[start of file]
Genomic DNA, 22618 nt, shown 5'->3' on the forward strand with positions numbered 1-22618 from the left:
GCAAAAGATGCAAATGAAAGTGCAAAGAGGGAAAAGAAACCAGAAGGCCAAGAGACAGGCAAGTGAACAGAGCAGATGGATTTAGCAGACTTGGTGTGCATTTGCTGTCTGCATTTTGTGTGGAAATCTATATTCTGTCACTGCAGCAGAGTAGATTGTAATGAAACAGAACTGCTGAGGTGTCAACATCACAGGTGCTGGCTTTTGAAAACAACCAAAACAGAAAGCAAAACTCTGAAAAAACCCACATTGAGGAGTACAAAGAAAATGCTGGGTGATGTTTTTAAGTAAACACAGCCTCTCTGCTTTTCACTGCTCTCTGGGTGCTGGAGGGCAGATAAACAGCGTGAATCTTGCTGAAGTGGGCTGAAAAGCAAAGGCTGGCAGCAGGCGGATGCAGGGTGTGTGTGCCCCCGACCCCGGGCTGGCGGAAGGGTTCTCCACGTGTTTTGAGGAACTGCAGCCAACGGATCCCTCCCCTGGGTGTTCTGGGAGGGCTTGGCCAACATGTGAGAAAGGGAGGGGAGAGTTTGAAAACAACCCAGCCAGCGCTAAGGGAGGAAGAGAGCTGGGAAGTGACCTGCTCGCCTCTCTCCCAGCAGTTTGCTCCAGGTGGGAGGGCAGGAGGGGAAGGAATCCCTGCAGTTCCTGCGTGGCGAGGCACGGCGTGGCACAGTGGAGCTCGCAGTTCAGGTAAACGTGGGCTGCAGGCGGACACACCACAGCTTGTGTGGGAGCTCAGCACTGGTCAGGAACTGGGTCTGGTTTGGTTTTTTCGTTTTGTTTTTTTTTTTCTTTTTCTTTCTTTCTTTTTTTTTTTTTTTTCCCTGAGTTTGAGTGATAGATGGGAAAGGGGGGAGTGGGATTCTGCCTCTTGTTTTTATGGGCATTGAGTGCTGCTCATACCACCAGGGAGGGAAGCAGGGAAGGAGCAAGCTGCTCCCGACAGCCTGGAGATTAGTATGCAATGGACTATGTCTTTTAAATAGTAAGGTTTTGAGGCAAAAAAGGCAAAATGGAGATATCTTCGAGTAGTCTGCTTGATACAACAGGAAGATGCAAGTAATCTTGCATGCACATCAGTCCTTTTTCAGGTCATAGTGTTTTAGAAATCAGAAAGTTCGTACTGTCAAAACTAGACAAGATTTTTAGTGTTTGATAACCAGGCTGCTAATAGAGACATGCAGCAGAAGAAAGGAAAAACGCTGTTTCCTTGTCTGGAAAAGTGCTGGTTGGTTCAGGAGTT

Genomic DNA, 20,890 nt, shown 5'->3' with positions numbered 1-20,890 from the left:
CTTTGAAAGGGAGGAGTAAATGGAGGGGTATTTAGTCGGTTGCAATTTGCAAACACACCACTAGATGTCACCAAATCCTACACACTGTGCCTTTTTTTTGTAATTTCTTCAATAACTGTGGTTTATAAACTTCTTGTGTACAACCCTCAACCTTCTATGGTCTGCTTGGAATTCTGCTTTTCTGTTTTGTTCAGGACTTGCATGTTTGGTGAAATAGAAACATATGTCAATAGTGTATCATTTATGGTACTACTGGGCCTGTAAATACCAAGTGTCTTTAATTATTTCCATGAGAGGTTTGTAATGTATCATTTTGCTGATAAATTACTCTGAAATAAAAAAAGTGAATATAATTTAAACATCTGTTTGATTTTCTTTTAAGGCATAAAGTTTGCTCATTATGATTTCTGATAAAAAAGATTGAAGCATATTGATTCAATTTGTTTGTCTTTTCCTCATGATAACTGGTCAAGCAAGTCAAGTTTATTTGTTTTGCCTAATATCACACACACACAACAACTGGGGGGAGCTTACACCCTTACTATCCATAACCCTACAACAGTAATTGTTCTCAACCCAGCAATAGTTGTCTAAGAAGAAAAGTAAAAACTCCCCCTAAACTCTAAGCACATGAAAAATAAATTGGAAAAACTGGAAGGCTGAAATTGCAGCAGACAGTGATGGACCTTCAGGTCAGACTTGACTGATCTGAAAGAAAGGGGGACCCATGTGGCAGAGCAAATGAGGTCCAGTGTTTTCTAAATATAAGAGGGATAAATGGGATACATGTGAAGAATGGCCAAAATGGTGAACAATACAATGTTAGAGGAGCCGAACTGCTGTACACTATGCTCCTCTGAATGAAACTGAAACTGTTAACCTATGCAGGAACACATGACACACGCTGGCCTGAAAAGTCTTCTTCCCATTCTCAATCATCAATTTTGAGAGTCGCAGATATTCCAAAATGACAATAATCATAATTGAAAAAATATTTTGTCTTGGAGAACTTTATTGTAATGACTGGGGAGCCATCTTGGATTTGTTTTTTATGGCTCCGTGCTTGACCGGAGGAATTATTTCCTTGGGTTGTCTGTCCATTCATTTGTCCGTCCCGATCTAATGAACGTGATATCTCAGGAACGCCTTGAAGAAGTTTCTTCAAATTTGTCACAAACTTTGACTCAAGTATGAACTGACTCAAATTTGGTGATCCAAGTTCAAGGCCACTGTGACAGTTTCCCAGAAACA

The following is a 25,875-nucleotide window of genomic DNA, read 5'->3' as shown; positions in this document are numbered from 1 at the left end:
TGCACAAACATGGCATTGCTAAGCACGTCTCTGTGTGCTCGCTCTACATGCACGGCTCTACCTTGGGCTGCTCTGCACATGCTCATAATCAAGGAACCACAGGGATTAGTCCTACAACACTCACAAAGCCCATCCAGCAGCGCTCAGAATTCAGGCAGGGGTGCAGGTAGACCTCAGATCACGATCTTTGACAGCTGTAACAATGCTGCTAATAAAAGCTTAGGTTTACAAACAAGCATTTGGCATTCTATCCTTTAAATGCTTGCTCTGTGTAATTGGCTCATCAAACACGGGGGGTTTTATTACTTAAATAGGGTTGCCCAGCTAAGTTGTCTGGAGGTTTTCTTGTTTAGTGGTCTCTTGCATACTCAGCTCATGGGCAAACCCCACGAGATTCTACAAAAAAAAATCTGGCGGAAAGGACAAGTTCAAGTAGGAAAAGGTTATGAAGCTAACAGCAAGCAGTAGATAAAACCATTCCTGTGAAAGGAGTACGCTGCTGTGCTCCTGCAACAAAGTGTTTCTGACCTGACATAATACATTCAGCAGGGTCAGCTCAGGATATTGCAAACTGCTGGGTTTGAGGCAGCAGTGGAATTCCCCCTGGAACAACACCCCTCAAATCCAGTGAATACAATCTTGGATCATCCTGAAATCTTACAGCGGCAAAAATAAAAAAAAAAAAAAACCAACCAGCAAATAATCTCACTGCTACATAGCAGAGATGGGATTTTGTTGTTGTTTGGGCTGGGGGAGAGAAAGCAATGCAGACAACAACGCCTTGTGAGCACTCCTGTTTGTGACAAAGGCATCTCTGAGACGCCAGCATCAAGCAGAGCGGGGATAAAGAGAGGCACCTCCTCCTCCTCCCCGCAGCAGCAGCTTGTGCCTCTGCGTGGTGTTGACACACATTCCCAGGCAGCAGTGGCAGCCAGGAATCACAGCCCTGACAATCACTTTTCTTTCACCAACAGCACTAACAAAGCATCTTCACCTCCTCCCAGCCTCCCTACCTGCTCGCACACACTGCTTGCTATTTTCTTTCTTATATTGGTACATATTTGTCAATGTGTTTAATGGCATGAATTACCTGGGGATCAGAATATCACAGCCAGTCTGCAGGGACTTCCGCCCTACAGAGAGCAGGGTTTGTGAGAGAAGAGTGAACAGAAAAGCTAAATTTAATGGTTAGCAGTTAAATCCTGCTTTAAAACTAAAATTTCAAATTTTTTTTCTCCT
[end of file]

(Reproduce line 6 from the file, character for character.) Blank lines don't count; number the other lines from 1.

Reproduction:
TGCACAAACATGGCATTGCTAAGCACGTCTCTGTGTGCTCGCTCTACATGCACGGCTCTACCTTGGGCTGCTCTGCACATGCTCATAATCAAGGAACCACAGGGATTAGTCCTACAACACTCACAAAGCCCATCCAGCAGCGCTCAGAATTCAGGCAGGGGTGCAGGTAGACCTCAGATCACGATCTTTGACAGCTGTAACAATGCTGCTAATAAAAGCTTAGGTTTACAAACAAGCATTTGGCATTCTATCCTTTAAATGCTTGCTCTGTGTAATTGGCTCATCAAACACGGGGGGTTTTATTACTTAAATAGGGTTGCCCAGCTAAGTTGTCTGGAGGTTTTCTTGTTTAGTGGTCTCTTGCATACTCAGCTCATGGGCAAACCCCACGAGATTCTACAAAAAAAAATCTGGCGGAAAGGACAAGTTCAAGTAGGAAAAGGTTATGAAGCTAACAGCAAGCAGTAGATAAAACCATTCCTGTGAAAGGAGTACGCTGCTGTGCTCCTGCAACAAAGTGTTTCTGACCTGACATAATACATTCAGCAGGGTCAGCTCAGGATATTGCAAACTGCTGGGTTTGAGGCAGCAGTGGAATTCCCCCTGGAACAACACCCCTCAAATCCAGTGAATACAATCTTGGATCATCCTGAAATCTTACAGCGGCAAAAATAAAAAAAAAAAAAAACCAACCAGCAAATAATCTCACTGCTACATAGCAGAGATGGGATTTTGTTGTTGTTTGGGCTGGGGGAGAGAAAGCAATGCAGACAACAACGCCTTGTGAGCACTCCTGTTTGTGACAAAGGCATCTCTGAGACGCCAGCATCAAGCAGAGCGGGGATAAAGAGAGGCACCTCCTCCTCCTCCCCGCAGCAGCAGCTTGTGCCTCTGCGTGGTGTTGACACACATTCCCAGGCAGCAGTGGCAGCCAGGAATCACAGCCCTGACAATCACTTTTCTTTCACCAACAGCACTAACAAAGCATCTTCACCTCCTCCCAGCCTCCCTACCTGCTCGCACACACTGCTTGCTATTTTCTTTCTTATATTGGTACATATTTGTCAATGTGTTTAATGGCATGAATTACCTGGGGATCAGAATATCACAGCCAGTCTGCAGGGACTTCCGCCCTACAGAGAGCAGGGTTTGTGAGAGAAGAGTGAACAGAAAAGCTAAATTTAATGGTTAGCAGTTAAATCCTGCTTTAAAACTAAAATTTCAAATTTTTTTTCTCCT